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“The data for Q4 reveals employers continue to plan measured hiring despite economic uncertainties. Globally, employers are beginning to moderate their hiring post-pandemic with many focused-on recruiting and retaining the business-critical skills they need to drive growth. Those who emphasize upskilling, reskilling, flexibility, and culture will be most competitive in still-tight labor markets. As transformation accelerates - from generative AI to the green transition - investing in people remains key for companies to build resilience and agility moving forward.”
Employers across all 41 countries report net positive hiring intentions with Outlooks ranging from +11% to 41% for the fourth quarter.
Overall, the strongest hiring intentions were found in Costa Rica (+41%), Brazil (+38%), and Switzerland (+38%); with employers in Argentina (+11%), the Czech Republic (+11%), and Japan (+11%) reporting the least optimistic Outlooks.
Businesses in the IT industry continue to report the brightest Outlook (39%), followed by Financials & Real Estate (33%), Communication Services (31%), Health Care & Life Sciences (31%), and Energy & Utilities (31%).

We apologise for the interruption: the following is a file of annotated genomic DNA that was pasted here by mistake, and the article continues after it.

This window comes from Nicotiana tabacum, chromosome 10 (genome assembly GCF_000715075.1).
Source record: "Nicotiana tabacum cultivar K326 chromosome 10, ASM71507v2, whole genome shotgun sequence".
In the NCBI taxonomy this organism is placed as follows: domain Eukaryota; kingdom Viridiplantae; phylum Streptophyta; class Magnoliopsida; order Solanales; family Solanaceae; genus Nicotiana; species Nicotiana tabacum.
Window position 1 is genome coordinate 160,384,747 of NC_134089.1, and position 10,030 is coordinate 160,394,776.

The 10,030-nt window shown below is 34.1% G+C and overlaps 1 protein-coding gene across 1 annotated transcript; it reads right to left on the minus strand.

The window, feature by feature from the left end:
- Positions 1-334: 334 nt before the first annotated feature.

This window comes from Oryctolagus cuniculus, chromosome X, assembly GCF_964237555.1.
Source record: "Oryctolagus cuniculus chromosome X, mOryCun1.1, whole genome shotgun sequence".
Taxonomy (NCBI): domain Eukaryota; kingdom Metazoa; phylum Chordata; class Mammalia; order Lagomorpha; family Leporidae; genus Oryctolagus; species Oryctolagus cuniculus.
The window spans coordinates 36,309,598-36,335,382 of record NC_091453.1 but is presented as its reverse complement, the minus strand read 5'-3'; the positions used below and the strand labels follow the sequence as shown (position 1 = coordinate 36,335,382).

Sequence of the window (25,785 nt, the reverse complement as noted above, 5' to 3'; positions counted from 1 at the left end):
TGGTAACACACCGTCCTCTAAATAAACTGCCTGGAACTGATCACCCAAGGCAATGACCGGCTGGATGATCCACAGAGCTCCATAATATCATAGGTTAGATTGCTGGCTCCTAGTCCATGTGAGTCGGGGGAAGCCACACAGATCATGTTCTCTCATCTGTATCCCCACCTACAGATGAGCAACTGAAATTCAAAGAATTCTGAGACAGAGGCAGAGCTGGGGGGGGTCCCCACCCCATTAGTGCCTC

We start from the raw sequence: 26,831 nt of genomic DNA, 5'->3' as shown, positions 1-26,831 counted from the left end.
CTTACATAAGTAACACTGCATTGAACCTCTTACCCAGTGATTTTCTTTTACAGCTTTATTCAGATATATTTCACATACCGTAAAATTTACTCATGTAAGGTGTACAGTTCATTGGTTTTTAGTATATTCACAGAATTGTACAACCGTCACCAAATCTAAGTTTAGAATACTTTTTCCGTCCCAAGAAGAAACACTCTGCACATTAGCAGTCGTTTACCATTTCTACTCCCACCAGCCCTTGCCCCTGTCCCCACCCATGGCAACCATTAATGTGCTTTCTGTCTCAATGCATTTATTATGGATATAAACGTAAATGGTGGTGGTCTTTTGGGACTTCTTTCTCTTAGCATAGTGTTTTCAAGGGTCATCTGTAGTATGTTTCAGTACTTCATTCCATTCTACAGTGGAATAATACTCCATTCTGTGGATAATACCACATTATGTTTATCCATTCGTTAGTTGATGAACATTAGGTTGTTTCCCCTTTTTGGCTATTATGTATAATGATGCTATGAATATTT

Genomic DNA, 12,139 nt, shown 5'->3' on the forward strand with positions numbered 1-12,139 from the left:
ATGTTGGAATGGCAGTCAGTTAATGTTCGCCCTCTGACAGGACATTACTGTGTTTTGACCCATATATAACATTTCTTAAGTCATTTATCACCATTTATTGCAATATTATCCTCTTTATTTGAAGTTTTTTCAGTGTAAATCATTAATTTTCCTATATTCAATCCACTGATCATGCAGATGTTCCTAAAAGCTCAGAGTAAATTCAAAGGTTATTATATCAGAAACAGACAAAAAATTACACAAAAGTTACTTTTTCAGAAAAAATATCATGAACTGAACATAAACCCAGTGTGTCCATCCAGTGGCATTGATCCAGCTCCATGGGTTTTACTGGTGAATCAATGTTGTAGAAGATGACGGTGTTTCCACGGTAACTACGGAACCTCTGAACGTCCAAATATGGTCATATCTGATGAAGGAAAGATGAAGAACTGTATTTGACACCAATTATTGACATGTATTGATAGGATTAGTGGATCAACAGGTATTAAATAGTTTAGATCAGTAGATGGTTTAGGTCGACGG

When asked to rank the top drivers of workforce productivity, employers point to: professional development through training, upskilling, and reskilling (40%), establishing clear goals and objectives for staff (37%), and cultivating a positive work culture that includes performance recognition (36%). The lowest factors identified: leveraging new, AI-enabled tools (18%), in-person collaboration (19%), growing adoption of existing tech (20%).
In evaluating candidates beyond their technical skills, employers ranked: communication, collaboration and teamwork (39%); accountability and reliability (33%); reasoning and problem-solving (29%); active learning and curiosity (23%); and resilience, stress tolerance, and adaptability (23%) as key soft skills.
To overcome talent shortages, employers report being more willing to hire applicants who are older and seeking employment changes (34%), have been unemployed due to caretaking responsibilities (27%), have non-linear career paths (27%), and/or have been long-term unemployed (26%).